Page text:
Critviz is a web application I created with David Tinapple. We made Critviz based on our own desire to include critiscm and peer evaluation in our Digital Culture classes, despite the growing enrollment.
Young adults are immersed in digital culture, but most are not familiar with the computational thinking behind the latest tools and technologies. There are few opportunities in K12 curricula for students to learn such practices, but we believe that skills such as computational thinking, creative coding, collaboration, innovation, and information literacy can be taught in a highly effective manner by using aesthetic challenges as a motivation. In other words, by engaging students in creative digital arts projects they are naturally driven to acquire many new skills that are simply required by the digital tools in order to achieve their aesthetic goals. We are working to create a project based digital arts curriculum through which novice middle/high school students are intrinsically motivated to learn and apply STEM skills and computational thinking.
Eval is a web application used to track collaboration in research and education at AME. http://eval.ame.asu.edu
Learning Environments is a research group focusing on new approaches to education that harness emerging technologies, enable collaborative learning, and prepare students for an increasingly dynamic world. The group has created several projects exploring physical and online learning systems.
The Digital Culture program launched using an innovative proficiency system to allow students to customize their curriculum. The Course Planner was a web application that allowed students to experiment with different sequences of courses, and understand the proficiency outcomes.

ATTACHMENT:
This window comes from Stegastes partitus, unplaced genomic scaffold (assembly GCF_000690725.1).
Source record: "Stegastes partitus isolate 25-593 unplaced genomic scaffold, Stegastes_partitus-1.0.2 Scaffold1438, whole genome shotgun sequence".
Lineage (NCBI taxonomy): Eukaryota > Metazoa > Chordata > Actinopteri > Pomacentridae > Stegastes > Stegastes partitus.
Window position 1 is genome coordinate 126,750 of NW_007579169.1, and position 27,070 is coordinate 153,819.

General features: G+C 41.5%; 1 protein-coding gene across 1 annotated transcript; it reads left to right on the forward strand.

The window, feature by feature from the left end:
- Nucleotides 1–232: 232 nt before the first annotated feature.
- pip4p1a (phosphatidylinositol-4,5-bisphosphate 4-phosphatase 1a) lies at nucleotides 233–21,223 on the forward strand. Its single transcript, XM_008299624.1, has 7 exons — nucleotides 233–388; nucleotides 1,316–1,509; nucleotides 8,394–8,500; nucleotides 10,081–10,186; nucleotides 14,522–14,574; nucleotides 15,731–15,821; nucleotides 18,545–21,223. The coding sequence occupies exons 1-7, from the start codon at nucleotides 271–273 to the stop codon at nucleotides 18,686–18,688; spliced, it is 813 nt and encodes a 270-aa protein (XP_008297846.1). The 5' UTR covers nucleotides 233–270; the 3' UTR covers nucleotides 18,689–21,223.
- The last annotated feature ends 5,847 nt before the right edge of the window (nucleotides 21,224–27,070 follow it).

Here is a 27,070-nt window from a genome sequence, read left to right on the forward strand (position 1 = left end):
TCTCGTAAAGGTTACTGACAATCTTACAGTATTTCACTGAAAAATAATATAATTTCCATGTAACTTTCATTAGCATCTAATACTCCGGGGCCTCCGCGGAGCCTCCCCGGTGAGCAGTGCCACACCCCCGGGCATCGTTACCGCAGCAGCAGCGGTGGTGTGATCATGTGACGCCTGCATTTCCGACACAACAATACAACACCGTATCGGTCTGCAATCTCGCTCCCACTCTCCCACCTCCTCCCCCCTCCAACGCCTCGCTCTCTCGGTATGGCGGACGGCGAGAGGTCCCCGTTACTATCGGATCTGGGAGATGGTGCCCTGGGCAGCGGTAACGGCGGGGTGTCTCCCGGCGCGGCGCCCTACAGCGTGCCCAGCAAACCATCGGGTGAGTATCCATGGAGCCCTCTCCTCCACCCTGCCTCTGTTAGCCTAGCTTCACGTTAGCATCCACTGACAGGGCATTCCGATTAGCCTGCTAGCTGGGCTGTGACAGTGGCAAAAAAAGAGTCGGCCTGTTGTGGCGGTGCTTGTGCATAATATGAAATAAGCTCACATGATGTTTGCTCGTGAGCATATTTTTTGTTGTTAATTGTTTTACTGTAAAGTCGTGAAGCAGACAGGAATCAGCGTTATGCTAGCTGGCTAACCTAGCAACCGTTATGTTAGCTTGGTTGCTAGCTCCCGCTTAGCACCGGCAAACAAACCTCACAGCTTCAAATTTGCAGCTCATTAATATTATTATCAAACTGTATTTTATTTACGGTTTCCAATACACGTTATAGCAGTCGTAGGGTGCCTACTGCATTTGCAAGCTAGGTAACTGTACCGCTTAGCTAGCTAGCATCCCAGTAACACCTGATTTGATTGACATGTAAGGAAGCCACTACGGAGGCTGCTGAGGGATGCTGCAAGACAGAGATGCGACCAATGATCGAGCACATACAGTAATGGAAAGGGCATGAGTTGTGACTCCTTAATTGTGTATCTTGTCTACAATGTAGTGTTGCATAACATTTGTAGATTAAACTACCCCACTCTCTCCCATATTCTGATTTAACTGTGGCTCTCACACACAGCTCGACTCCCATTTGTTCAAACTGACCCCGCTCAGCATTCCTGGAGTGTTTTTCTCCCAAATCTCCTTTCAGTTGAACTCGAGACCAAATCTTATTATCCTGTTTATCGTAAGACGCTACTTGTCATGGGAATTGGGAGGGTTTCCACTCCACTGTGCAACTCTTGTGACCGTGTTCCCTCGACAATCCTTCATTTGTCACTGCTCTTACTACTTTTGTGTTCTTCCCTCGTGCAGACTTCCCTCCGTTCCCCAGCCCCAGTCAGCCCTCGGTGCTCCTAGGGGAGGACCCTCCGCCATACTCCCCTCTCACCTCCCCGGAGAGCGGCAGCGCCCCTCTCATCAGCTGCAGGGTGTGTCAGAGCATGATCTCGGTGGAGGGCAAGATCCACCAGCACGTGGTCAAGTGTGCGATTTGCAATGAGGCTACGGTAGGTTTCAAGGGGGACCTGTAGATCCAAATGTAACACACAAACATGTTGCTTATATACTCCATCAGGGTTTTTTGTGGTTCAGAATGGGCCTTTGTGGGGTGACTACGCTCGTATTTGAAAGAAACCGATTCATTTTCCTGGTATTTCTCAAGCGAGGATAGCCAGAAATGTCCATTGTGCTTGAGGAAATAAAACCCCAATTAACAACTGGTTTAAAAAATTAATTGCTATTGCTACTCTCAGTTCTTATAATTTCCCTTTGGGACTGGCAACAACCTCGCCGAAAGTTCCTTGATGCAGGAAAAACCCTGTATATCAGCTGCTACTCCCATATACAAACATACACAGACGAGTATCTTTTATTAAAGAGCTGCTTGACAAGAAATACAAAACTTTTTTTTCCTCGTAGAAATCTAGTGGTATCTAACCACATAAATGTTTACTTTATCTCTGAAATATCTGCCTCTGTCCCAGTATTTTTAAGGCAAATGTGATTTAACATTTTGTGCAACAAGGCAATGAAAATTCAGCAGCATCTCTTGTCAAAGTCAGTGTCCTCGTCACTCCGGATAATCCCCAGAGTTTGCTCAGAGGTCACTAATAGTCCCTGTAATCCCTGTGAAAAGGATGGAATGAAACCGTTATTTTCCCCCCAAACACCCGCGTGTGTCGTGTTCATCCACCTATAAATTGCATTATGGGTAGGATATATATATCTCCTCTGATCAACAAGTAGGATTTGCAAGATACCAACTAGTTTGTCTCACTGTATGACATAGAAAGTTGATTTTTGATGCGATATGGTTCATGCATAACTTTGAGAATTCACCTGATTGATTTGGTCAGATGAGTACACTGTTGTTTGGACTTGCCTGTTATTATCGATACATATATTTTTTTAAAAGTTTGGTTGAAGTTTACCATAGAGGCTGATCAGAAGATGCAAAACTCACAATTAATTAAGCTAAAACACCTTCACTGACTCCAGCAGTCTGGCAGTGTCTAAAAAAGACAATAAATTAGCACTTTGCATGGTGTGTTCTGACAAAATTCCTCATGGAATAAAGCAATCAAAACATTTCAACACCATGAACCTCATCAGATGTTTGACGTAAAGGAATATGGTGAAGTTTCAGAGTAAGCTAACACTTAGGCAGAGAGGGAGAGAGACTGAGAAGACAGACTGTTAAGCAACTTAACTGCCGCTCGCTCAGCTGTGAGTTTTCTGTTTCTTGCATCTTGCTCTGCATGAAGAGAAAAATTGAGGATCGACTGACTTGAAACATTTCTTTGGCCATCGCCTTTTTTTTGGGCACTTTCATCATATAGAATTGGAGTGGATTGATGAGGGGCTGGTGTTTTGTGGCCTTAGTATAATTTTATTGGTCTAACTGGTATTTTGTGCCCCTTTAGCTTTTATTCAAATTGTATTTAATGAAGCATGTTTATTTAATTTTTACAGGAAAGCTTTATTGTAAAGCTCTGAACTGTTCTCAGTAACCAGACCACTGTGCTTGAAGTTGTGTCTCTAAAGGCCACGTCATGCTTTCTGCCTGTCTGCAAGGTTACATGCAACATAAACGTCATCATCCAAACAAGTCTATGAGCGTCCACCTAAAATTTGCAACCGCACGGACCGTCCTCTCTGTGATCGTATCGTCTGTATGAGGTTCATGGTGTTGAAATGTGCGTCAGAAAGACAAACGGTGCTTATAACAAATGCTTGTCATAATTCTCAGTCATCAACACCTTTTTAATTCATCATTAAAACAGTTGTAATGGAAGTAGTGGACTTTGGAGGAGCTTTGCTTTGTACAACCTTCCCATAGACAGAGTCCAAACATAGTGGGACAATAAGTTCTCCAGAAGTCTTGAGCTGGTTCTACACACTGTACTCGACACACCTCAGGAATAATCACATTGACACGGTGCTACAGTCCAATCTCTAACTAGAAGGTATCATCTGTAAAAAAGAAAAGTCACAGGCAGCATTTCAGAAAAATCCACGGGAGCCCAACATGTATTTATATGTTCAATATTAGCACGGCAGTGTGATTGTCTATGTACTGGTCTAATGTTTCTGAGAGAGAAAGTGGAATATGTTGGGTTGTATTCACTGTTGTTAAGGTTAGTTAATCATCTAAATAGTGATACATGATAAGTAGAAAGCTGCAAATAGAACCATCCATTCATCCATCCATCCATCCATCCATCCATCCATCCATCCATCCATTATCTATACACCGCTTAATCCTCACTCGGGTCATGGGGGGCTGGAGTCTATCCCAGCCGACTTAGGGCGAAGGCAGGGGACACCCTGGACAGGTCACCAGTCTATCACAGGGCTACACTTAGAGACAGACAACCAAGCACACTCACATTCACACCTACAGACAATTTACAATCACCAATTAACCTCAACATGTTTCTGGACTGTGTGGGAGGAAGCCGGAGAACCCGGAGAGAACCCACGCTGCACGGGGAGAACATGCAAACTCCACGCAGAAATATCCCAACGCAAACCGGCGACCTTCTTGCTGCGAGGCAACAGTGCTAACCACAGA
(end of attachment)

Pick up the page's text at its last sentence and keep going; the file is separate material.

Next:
Our team has developed an adaptive, mixed reality rehabilitation (AMMR) system to train reaching and grasping movements of stroke survivors. Mixed reality therapy, combining training in virtual and physical environments, was developed to connect virtual learning to physical reality, and thus better facilitate the transfer of strategies from therapy to activities of daily living. The AMRR system integrates rehabilitation and motor learning theories with high-resolution motion capture and sensing technologies, smart physical objects, and interactive computer graphics and sound.
Internationally acclaimed dance choreographers Trisha Brown and Bill T. Jones have collaborated with visual artists Paul Kaiser, Shelley Eshkar and MIT Media Lab’s Marc Downie; composers Curtis Bahn and Pulitzer Prize-winner Roger Reynolds; lighting designer Robert Wierzel and ASU artists and engineers to create two ground-breaking pieces that bridge the gap between technological experimentation and physical reality, using computer driven motion analysis and interactive systems. This is the first time that this complex technology has been applied, in real time, to choreography. The world premiere presentation took place at Arizona State University’s Galvin Playhouse on Saturday, April 9, 2005.
The Trisha Brown work was performed at Lincoln Center April 14 & 16, 2005.
motione was performed at the Monaco Dance Forum December 13, 2006.